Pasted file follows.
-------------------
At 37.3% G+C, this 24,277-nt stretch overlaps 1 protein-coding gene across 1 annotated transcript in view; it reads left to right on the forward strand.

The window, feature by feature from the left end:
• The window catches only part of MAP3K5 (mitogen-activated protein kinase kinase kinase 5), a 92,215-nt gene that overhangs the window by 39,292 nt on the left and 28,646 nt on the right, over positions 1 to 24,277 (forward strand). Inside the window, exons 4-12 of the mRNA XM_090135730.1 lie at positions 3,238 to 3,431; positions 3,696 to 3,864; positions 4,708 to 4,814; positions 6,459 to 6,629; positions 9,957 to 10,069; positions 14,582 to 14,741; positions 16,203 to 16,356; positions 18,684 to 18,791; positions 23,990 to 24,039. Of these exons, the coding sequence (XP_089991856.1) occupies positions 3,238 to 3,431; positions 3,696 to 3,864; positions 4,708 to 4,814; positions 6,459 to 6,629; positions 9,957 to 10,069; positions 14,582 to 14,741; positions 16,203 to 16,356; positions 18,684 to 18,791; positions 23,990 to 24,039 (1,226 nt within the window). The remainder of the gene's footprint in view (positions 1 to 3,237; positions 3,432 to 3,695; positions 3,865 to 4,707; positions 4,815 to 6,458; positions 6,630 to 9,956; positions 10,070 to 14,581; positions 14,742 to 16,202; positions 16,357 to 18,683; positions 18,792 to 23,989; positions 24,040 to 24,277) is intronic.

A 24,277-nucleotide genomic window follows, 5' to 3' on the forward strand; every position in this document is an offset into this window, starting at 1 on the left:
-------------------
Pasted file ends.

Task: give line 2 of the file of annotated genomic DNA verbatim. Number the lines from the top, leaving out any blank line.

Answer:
The window, feature by feature from the left end: